NAPOCOR filed a motion for reconsideration, which the ERB denied.   Thereafter, NAPOCOR filed a petition for review with the Court of Appeals.   On October 9, 1992, the Court of Appeals dismissed the petition, holding that the motion for reconsideration filed by NAPOCOR with the ERB was out of time and therefore, the assailed decision became final and executory and could no longer be subject of a petition for review.

On a petition for review on certiorari,[7] this Court affirmed the Resolution of the Court of Appeals.   Judgment was entered on September 22, 1993, thus rendering final the decision of the ERB.[8]

To implement the decision in ERB Case No. 89-430, CEPALCO wrote Philippine Sinter Corporation (PSC), petitioner, and advised the latter of its desire "to have the power supply of PSC, directly taken from NPC (NAPOCOR), disconnected, cut and transferred" to CEPALCO.[9] PSC is an entity operating its business within the PHIVIDEC[10] Industrial Estate (located in the Municipalities of Tagoloan and Villanueva, Misamis Oriental, covered by CEPALCO's franchise).   The Estate is managed and operated by the PHIVIDEC Industrial Authority (PIA).[11] PSC refused CEPALCO's request, citing its contract for power supply with NAPOCOR effective until July 26, 1996.

To restrain the execution of the ERB Decision, PSC and PIA filed a complaint for injunction against CEPALCO with the Regional Trial Court of Cagayan de Oro City, Branch 17, docketed as Civil Case No. 94-186. They alleged, inter alia, that there exists no legal basis to cut-off PSC's power supply with NAPOCOR and substitute the latter with CEPALCO since:  (a) there is a subsisting contract between PSC and NAPOCOR; (b) the ERB decision is not binding on PSC since it was not impleaded as a party to the case; and (c) PSC is operating within the PHIVIDEC Industrial Estate, a franchise area of PIA, not CEPALCO, pursuant to Sec. 4 (1) of P.D. 538.  Moreover, the execution of the ERB decision would cause PSC a 2% increase in its electrical bills.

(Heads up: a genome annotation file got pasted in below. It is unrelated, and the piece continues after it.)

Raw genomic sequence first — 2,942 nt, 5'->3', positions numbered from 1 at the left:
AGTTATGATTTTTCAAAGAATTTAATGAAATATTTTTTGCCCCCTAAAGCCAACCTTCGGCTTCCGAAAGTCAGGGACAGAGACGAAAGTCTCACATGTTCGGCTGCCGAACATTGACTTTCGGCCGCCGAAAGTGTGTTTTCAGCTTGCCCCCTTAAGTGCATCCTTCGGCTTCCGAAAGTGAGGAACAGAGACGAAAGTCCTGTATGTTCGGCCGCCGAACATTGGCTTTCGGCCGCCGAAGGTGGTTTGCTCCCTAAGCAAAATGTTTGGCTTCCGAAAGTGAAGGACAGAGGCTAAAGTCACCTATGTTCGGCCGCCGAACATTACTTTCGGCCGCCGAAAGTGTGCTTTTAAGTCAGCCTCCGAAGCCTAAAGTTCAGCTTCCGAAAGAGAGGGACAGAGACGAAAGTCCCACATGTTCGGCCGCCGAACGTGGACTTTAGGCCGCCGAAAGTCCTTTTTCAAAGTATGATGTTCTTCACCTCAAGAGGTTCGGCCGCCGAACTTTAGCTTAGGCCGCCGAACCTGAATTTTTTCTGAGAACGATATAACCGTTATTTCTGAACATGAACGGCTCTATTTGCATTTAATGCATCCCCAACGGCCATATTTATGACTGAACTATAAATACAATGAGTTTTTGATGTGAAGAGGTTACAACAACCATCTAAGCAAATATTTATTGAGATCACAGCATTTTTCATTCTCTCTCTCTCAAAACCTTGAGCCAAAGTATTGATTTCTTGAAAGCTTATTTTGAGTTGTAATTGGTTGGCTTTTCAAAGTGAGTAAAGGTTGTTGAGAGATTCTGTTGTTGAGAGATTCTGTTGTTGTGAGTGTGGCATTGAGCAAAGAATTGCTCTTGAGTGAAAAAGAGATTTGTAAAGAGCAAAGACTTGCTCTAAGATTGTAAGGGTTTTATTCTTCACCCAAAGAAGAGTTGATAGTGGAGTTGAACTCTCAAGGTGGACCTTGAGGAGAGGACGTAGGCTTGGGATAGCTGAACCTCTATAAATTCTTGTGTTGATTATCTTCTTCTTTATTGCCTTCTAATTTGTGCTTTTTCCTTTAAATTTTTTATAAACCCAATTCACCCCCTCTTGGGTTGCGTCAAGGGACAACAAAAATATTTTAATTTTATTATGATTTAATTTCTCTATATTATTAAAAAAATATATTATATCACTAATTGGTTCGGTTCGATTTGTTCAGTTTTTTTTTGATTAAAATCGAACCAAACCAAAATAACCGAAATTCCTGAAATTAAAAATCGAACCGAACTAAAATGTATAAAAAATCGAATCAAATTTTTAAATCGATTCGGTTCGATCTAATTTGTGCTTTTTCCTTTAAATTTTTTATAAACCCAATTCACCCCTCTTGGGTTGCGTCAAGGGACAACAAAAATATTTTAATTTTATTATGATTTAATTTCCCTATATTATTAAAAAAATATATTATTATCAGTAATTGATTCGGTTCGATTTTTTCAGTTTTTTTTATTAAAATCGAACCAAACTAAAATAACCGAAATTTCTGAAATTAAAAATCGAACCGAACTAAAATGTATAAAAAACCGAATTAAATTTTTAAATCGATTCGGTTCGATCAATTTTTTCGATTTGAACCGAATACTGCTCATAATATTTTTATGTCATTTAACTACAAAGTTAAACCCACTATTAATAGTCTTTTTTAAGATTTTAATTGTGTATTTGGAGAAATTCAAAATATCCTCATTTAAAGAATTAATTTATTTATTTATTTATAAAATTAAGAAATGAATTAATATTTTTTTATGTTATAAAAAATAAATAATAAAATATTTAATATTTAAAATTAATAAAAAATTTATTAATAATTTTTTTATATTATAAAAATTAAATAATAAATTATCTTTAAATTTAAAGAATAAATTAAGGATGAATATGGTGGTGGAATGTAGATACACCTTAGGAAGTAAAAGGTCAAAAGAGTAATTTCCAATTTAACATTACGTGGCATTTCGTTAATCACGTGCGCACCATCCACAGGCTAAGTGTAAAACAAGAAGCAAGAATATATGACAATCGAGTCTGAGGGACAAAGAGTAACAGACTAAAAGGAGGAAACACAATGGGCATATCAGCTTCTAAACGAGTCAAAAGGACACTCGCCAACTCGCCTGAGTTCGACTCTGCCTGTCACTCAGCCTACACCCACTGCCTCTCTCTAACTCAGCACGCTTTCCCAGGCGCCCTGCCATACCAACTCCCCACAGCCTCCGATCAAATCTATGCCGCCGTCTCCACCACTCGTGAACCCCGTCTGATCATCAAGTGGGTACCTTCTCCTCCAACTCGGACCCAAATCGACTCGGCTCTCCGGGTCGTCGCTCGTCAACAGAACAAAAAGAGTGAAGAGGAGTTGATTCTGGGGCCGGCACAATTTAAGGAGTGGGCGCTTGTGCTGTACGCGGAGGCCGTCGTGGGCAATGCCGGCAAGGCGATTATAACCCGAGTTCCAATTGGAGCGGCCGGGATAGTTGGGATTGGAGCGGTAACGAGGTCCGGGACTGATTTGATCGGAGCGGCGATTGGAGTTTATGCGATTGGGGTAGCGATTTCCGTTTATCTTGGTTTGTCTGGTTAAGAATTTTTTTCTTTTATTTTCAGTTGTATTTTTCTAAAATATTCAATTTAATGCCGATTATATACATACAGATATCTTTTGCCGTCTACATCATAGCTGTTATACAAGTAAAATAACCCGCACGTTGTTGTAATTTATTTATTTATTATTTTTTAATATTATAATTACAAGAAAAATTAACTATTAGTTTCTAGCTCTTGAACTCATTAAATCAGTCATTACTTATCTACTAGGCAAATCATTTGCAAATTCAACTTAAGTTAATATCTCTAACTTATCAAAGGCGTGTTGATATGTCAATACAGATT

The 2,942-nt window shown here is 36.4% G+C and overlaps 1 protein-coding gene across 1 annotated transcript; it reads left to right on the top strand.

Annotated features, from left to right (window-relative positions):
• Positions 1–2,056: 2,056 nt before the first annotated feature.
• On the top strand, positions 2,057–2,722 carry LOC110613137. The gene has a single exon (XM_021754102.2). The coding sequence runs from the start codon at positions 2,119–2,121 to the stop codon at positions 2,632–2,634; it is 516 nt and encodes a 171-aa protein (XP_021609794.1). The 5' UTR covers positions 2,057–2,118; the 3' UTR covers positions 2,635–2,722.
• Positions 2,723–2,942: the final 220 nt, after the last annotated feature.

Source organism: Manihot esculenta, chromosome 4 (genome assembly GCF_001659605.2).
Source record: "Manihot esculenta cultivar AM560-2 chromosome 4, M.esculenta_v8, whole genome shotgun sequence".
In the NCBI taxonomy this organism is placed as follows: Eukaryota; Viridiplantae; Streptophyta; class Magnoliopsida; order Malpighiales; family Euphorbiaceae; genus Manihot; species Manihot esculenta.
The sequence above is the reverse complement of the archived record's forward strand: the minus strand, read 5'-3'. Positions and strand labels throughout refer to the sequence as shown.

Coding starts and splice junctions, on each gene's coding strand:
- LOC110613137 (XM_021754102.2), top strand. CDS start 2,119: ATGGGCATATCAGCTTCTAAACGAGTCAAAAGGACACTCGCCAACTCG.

On April 11, 1994, the trial court rendered judgment[12] in favor of PSC and PIA, thus:
"WHEREFORE, premises considered, judgment is hereby rendered, by preponderance of evidence, in favor of plaintiffs PSC and PIA and against defendant CEPALCO and the petition for injunction should be, as it is hereby, GRANTED.  Accordingly, the defendant CEPALCO, its agents and/or representative, and all those acting in its behalf, are hereby ordered to refrain, cease and desist from cutting and disconnecting and/or causing to be cut and disconnected the direct electric power supply of the plaintiff PSC from the NPC and from transferring the same to defendant CEPALCO, now and until July 26, 1996, when the contract between plaintiff PSC and the NPC for direct power supply shall have expired.  The counter-claim filed by defendant CEPALCO is DISMISSED.   No pronouncement as to costs.

SO ORDERED."[13]
CEPALCO filed a motion for reconsideration but was denied by the trial court in its order dated December 13, 1994.   Aggrieved, CEPALCO appealed to the Court of Appeals.    On July 23, 1996, the Court of Appeals rendered its decision,[14] the dispositive portion of which reads: